A Wise logo displayed on a phone screen and laptop keyboard are seen in this illustration photo.
Wise was found to have broken sanctions laws. Photograph: Jakub Porzycki/NurPhoto/REX/Shutterstock

Fintech firm Wise has broken UK laws on sanctions on Russia by allowing a person under sanctions to withdraw cash, the Treasury has said.

Wise escaped a fine because it was only a £250 withdrawal, and the company reported the breach itself.

The “nature and circumstances of this breach were assessed as moderately severe”, the Treasury’s Office for Financial Sanctions Implementation (OFSI) said in a report. The appropriate penalty was therefore “disclosure” – consider them punished.

The withdrawal was from a business account held with Wise, but was on a card issued in the designated person’s name on 30 June, one day after sanctions were imposed on 29 June.

There were 12 people newly designated for sanctions on 29 June 2022, according to the UK’s sanctions list, among them Russian oligarchs and leaders of the Wagner mercenary group. The person who withdrew the money was not named.

Wise matched the name on a sanctions database, but its policy was not to shut down access to debit cards immediately because of a lot of “false positives”, the Treasury report said. Someone checked the sanctions a day after the withdrawal was made, and it took another three days for the debit card to be blocked.

OFSI said:

Despite the low breach value, OFSI considered that Wise’s systems and controls, specifically its policy surrounding debit card payments, were inappropriate. This factor made the case moderately severe overall and enabled funds to be made available to a company owned or controlled by the designated person.

A Wise spokesperson said:

At Wise, we take the responsibility of complying with all sanctions laws very seriously. We took immediate steps to suspend our services to Russia as soon as sanctions were enacted in response to its invasion of Ukraine.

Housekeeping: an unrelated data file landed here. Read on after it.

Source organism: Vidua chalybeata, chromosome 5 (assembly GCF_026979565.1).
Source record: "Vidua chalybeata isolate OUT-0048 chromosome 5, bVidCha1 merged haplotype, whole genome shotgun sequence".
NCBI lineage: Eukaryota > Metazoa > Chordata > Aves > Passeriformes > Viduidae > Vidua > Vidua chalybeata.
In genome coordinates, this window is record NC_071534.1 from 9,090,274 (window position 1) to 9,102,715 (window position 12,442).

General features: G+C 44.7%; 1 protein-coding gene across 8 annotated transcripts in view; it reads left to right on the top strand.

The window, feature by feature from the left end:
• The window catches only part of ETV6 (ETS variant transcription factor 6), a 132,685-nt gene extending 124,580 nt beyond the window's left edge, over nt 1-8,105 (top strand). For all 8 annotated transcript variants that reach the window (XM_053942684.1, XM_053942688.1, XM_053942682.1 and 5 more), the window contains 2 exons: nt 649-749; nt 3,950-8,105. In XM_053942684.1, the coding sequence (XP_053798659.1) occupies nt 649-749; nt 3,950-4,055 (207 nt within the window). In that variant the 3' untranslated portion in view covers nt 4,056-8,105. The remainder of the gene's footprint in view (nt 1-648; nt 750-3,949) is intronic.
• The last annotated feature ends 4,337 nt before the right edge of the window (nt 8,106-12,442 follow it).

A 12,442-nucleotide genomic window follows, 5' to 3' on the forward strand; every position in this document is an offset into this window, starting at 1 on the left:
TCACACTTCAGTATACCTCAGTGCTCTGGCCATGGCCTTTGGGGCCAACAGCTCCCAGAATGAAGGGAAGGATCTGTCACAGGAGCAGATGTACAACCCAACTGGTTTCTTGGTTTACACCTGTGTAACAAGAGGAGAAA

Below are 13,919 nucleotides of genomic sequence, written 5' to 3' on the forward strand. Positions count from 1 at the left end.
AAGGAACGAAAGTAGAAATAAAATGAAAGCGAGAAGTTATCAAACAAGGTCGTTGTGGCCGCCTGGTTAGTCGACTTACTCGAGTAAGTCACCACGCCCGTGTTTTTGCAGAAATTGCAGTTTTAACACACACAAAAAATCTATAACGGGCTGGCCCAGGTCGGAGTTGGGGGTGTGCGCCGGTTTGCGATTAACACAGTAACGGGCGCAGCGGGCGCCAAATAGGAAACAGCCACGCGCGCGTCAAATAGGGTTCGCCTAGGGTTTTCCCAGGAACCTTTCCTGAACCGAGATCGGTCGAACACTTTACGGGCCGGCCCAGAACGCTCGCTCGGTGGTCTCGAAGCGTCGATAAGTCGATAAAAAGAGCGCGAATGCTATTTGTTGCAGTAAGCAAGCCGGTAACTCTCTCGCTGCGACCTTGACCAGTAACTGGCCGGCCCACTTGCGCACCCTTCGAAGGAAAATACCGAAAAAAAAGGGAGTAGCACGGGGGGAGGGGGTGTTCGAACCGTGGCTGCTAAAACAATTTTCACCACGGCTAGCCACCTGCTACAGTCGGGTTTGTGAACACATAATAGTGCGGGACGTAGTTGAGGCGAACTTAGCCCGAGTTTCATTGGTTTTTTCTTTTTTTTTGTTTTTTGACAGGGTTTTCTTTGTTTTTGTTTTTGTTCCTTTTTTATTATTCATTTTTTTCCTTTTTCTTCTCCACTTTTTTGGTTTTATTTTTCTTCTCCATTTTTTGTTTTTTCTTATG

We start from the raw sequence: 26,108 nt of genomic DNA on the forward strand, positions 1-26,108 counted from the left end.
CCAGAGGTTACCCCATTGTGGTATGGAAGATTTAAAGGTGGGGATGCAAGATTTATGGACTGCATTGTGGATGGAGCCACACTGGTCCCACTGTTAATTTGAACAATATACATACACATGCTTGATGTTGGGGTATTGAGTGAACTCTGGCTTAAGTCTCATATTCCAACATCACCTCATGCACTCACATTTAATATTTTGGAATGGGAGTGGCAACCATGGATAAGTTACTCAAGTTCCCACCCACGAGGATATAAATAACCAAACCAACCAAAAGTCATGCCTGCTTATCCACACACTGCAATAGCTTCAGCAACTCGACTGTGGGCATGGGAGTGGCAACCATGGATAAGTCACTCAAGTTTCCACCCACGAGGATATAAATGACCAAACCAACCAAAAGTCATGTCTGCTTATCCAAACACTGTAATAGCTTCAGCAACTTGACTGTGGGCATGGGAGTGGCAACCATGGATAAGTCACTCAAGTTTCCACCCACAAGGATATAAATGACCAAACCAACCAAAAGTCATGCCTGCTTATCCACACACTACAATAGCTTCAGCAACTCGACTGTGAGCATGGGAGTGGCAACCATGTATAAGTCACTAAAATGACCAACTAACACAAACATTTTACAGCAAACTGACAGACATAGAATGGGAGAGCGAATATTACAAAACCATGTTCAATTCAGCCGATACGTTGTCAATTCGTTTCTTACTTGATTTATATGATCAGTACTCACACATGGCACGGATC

On June 29, 2022, an individual was added to the list of sanction-designated persons under UK regulations. We promptly followed sanctions screening procedures and suspended an account suspected to belong to a business owned by that individual. This meant that the account-holder could no longer send or receive any funds via this account. During our review of this account, however, we learned that a business debit card associated with the account was used to make a £250 ATM withdrawal on the same day.

We voluntarily reported this ATM withdrawal to OFSI, undertook an immediate review of our processes and implemented the necessary internal system changes to prevent this type of transaction going forward.

We take this matter very seriously. We remain committed to ensuring that our day-to-day operations are in compliance with all relevant regulatory requirements, and to working openly and collaboratively with our regulators.

*This post has been updated to add Wise’s comment.

Bank of England chief economist Huw Pill used some intriguing topographical metaphors in his speech on the UK economy and the path of interest rates.

Bloomberg’s Lucy White reports that Pill said he wanted a “Table Mountain” approach to interest rates – rather than a Matterhorn.

BOE's Huw Pill says he's backing a "Table Mountain" approach for UK interest rates, in one of his clearest hints yet on future path of hikes. Implies further rises limited, but the base rate likely to stay at or near its current 5.25% for some time.

— Lucy White (@LucyGJWhite) August 31, 2023

A photo of the flat top of Table Mountain above Cape Town, South Africa.
The flat top of Table Mountain above Cape Town, South Africa. Photograph: Hongqi Zhang/Alamy

The speech was in Cape Town, which is overlooked by Table Mountain. A flat top would suggest interest rates will remain at current levels for a long while, rather than dropping steeply like the famous spike of the Matterhorn on the Swiss-Italian border.

A photo of the Matterhorn peak in the Swiss-Italian Alps.
The Matterhorn peak in the Swiss-Italian Alps. Photograph: Design Pics Inc/REX

(And a thumbs up from the business live blog for visually interesting metaphors in central bank speeches.)

A chart showing that the euro fell further against the US dollar after stronger than expected inflation data.
The euro fell further against the US dollar after stronger than expected inflation data. Photograph: Refinitiv

The euro has edged further against the US dollar today after eurozone inflation data beat expectations.

The single currency is trading at $1.087, down 0.5% against the dollar. It peaked above $1.093 earlier this morning.